Fixing the Agile Engineering Problem
A lot of people are talking, recently, about the fact that organizations that adopt Agile practices don’t always achieve the results they desire. See Martin Fowler’s Flaccid Scrum, Ron Jeffries’ Context, My Foot!, and Jim Shore’s The Decline and Fall of Agile for examples.
In my experience, most organizations have much room to improve both their project management and their technical engineering practice. Those that start with Scrum seem to improve their project management practice enough that the deficiencies in their technical engineering practice become more painfully obvious.
The answer is simple and obvious–improve the technical engineering practice. The way to do that is not so easy, however.
For example, Tim Walker suggests “Attention to technical excellence and hiring motivated people are required for it to be successful.” As true as this is, it’s no way for an organization to get from where it is to a desired state of being able to reliably create desired functionality in their software.
People cannot suddenly be attentive to technical excellence. They must slowly acquire the awareness and deeper understanding that they lack, or they would already be attentive. Hiring motivated people suggests that those doing the hiring will suddenly be able to understand what sort of motivation is required, how to discern it in candidates, and follow through with this criteria in preference to the criteria they’ve been using.
And what would you do with the people you have now? Those that are presumably not motivated toward technical excellence? Fire them all and replace them? This is the Human Resources equivalent to the total rewrite of a legacy application, and it has some of the same problems. There is a lot of domain knowledge hidden in there–knowledge that would be difficult to find written down anywhere. The new must achieve the competency of the old before it can begin to surpass it–until then, no benefit is seen. The new will be starting in the same context as the old, and therefore is likely to produce something with a similar organization (or lack thereof).
The bottom line is that the developers have to learn to recognize what is “better,” they have to learn how to do it, and the cultural context in which they work has to change such that it really is important enough to have happen. Depending on where you start, that’s a lot to change all at once. It can take a lot of time and energy. And leadership. And an understanding of people. And technical knowledge. And…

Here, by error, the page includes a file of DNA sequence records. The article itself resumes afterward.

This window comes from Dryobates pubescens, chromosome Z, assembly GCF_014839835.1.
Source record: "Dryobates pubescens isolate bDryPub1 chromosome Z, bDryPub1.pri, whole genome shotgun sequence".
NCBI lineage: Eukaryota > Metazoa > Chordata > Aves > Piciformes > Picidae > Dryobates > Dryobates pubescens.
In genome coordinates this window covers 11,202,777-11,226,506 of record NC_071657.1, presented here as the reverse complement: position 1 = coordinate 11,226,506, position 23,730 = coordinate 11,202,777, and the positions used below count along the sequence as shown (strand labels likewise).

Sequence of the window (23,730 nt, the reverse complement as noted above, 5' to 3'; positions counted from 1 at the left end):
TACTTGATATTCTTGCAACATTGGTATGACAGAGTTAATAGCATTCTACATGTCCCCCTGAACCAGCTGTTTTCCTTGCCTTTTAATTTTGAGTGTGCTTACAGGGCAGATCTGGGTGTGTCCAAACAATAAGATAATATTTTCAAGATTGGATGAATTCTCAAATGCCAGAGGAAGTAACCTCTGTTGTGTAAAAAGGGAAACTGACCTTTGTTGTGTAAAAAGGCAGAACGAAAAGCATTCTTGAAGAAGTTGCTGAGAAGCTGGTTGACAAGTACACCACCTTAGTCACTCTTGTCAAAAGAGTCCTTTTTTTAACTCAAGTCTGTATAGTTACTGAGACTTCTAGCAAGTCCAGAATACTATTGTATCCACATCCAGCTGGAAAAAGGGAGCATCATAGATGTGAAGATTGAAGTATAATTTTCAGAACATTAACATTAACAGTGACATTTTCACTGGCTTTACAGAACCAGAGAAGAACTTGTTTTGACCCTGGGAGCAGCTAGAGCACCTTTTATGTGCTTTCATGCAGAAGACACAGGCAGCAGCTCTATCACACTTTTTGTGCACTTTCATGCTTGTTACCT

Try adopting and adapting Tom Gilb’s “Competitive Engineering”. See Gilb.com and notice that his approach starts with measurable goals, tight time boxing, and inspection. For easy to read reports from a practitioner, see Niels Malotaux’s pamphlets at Malotaux.nl and note the breadth of the approach which extends rather further than Agile. Or read the very sensible Poppendieck Agile books and apply those ideas diligently.
Loved this sentence: “This is the Human Resources equivalent to the total rewrite of a legacy application, and it has some of the same problems.”
Inattention to technical excellence is one of those problems that often has to be made visible for a while before anyone cares to fix it. That’s why I like continuous integration as a team’s first agile engineering practice.
Thanks, Richard and Richard.
Richard Karpinski, working to measurable goals can be tricky. There is no numerical measure of code quality, so it’s all-too-likely to get the numbers you want without getting the quality. I think that it’s necessary to get people to care about quality, not just to care about producing the numbers that will keep them hired.
Richard Lawrence, I like continuous integration, too. It’s still a little tricky. I’ve seen a bunch of metrics programs bundled into the CI build and no one ever looked at them. You often have to move slowly at first.
Every team is different, and therefore the approaches that work are different.
Josh Kerievsky and Dave Rooney have also weighed in on this topic. And Robin Dymond.
I think Martin and Ron have great points but the observation that teams are creating technical debt and attributing that to Scrum is backwards. Scrum is making visible the technical debt that would be buried in a system for months in the waterfall method. Scrum asks team to use the visibility provided by Scrum to inspect and adapt. That process of continuous improvement, and the knowledge that there must be a better way should lead teams to improve technical practices. XP engineering practices are necessary but not sufficient. In some legacy or COTs environments some practices may be extremely hard and costly to implement. However other practices may be very successful in those envirnoments. See http://www.innovel.net/?page_id=13 for more thoughts on this topic.
Jim Shore has an excellent followup, Kaizen and Kaikaku His advice is well worth reading, and to excerpt from it here would diminish it. Go and read it.